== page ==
You may have seen an athlete or a runner wearing brightly colored tape that seems to have been applied in various directions. Likely, what you saw was kinesio tape. Kinesio tape is a specific latex-free and water resistant tape that is carefully applied to the skin after a comprehensive evaluation of your symptoms.
Kinesio tape merges acupressure, pain management techniques, and physical therapy, placing kinesio tape over symptomatic areas. This elastic tape places a slight stretch to the affected area, slightly lifting up the tissue increasing blood flow and still allowing for full range of motion and joint mobility.
Kinesio tape is used mostly by athletes, especially those in endurance activities. Runners, swimmers, and cyclists enjoy the low-profile and when applied properly does not limit motion and can stay on extended periods, even through the pool and hours of activity. Others can also benefit from Kinesio Taping, such as someone experiencing low back pain, the office worker limited with sitting, or the grandmother returning to a dance class.
Some of the most common conditions our physical therapists treat using Kinesio Tape are:
- Low back pain
- Muscle strains
- Sports injuries
- Shin splints
Kinesio tape is used to decrease swelling/edema, to inhibit muscles, or to stimulate certain muscles. The cut and placement of the tape will determine its function. For example, taping for edema is applied with light tension in a specific pattern to raise the superficial layer of skin and allow excess lymph to drain into the lymphatic system. In the cases of inhibiting or stimulating muscles, different cuts and tension are used on the tape specific to which particular muscle is being inhibited or facilitated. A muscle may need to be inhibited if it has been in constant spasm whereas a muscle may need to be facilitated if it is weak.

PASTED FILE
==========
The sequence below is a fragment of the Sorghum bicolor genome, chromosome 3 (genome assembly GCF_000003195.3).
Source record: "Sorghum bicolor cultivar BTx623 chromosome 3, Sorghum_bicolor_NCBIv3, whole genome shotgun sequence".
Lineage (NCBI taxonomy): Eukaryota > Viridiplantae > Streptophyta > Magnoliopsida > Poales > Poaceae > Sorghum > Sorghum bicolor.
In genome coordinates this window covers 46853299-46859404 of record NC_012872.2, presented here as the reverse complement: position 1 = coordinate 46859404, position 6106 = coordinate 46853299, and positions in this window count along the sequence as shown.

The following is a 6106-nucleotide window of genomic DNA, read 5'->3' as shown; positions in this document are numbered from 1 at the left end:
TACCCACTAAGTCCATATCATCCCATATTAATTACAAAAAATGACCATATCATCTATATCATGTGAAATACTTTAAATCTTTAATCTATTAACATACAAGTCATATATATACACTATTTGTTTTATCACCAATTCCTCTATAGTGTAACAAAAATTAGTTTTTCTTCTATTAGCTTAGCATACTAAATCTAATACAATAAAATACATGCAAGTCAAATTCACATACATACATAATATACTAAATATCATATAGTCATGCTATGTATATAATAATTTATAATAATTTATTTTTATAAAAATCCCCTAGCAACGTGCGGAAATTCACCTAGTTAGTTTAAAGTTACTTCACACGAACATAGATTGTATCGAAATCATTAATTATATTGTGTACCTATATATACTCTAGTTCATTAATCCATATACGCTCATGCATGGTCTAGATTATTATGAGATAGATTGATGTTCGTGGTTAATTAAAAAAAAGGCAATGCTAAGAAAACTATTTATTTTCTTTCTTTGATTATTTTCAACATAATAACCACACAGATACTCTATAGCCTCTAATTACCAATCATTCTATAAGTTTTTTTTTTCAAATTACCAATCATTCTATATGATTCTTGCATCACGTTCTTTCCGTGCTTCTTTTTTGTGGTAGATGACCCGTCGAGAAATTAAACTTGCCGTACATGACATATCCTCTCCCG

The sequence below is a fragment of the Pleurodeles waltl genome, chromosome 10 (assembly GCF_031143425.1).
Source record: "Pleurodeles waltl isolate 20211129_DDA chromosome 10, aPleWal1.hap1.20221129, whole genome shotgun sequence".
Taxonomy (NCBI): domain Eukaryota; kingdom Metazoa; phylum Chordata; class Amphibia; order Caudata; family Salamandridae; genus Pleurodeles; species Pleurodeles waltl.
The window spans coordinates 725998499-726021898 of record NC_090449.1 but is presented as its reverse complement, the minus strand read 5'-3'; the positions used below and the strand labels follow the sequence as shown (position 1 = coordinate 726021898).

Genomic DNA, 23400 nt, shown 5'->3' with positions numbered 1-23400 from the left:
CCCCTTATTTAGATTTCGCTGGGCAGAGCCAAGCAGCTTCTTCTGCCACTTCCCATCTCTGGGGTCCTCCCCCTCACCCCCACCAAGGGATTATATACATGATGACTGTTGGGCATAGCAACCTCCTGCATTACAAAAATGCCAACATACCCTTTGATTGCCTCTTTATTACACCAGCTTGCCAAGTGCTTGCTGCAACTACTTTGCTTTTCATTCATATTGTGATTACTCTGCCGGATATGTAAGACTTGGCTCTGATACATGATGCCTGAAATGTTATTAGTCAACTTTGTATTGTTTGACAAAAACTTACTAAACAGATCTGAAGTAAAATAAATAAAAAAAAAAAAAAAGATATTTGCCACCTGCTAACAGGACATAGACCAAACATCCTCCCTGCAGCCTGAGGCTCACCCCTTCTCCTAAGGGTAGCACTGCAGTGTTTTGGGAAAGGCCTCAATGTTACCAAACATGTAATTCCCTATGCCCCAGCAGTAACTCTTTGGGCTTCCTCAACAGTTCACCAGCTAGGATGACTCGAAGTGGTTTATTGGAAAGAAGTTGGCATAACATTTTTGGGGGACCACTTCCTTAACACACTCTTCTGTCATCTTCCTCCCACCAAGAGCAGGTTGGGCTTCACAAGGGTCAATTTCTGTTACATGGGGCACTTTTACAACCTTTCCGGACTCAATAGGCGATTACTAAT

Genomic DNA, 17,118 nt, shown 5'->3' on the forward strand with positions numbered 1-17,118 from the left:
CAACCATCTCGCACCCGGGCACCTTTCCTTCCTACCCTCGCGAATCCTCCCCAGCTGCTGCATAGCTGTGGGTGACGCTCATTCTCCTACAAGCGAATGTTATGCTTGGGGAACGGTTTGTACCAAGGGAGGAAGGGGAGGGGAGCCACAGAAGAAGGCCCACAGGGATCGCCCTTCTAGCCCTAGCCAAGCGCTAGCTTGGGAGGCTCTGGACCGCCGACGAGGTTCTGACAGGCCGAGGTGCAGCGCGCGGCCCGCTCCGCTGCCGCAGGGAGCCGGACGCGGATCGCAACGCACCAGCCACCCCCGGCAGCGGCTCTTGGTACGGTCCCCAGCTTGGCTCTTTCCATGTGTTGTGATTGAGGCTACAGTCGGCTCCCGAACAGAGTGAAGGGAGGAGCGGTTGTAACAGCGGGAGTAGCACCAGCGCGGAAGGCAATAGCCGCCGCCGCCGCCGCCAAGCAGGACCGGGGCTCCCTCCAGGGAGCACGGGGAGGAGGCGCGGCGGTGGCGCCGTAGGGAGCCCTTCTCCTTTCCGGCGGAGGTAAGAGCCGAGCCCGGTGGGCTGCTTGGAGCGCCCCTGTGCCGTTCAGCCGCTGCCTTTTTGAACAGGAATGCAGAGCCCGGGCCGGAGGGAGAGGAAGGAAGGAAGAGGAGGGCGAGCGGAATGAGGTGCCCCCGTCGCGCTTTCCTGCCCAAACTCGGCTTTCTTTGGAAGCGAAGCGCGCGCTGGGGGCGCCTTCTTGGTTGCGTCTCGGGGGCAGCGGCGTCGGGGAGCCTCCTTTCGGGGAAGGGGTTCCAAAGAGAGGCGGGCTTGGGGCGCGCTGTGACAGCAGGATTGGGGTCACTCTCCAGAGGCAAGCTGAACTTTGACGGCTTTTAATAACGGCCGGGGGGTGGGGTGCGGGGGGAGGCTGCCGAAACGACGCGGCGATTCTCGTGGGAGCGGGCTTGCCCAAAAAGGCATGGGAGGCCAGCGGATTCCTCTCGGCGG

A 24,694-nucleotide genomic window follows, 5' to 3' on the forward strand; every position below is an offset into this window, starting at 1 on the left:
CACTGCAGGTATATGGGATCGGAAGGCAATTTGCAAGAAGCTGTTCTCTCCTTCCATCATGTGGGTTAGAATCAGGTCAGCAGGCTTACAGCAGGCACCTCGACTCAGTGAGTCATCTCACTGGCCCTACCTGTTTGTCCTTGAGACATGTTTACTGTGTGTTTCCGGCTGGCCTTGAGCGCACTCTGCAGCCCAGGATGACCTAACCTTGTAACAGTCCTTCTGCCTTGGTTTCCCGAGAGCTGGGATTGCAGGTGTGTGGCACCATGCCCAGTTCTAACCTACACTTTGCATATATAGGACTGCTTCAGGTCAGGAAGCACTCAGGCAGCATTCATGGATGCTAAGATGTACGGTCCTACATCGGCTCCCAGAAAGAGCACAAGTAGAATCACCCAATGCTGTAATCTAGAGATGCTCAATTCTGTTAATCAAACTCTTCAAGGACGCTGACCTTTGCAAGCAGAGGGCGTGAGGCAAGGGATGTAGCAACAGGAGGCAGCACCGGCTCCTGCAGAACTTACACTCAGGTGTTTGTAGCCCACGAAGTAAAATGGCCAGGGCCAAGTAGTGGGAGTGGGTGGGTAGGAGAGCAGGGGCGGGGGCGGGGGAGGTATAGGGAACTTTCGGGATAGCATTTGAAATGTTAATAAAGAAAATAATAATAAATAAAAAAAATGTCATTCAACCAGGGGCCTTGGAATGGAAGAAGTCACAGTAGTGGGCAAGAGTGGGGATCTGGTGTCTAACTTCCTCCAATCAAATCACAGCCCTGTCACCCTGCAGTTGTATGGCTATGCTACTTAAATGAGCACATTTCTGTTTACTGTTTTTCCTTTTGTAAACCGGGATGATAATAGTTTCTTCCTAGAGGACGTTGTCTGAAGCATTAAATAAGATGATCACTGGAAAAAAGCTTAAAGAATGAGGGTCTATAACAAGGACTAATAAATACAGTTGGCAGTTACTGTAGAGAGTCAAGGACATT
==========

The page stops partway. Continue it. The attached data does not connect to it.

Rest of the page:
Kinesio tape must be applied a specific way to work effectively. Simply putting a bit of tape on your leg or elbow isn’t going to make much of a difference. Our physical therapists are trained to apply kinesio tape to specific parts of the body to ensure proper blood flow and allowing full range of motion. Determining where the tape should start and end, the tension of the kinesio tape, and how to align the tape, are skills developed by each physical therapist and specific to each patient. Applying the tape without proper training can sometimes have the opposite affect and possibly lead to further injury. However, when a physical therapist applies the tape in a strategic way that it is designed to follow muscle movement as you move through your day, then the tape can effectively improve healing and reduce pain.
If you are interested how kinesio taping can improve your function and get you back on the field quicker, swing by for a consultation or give us a call today.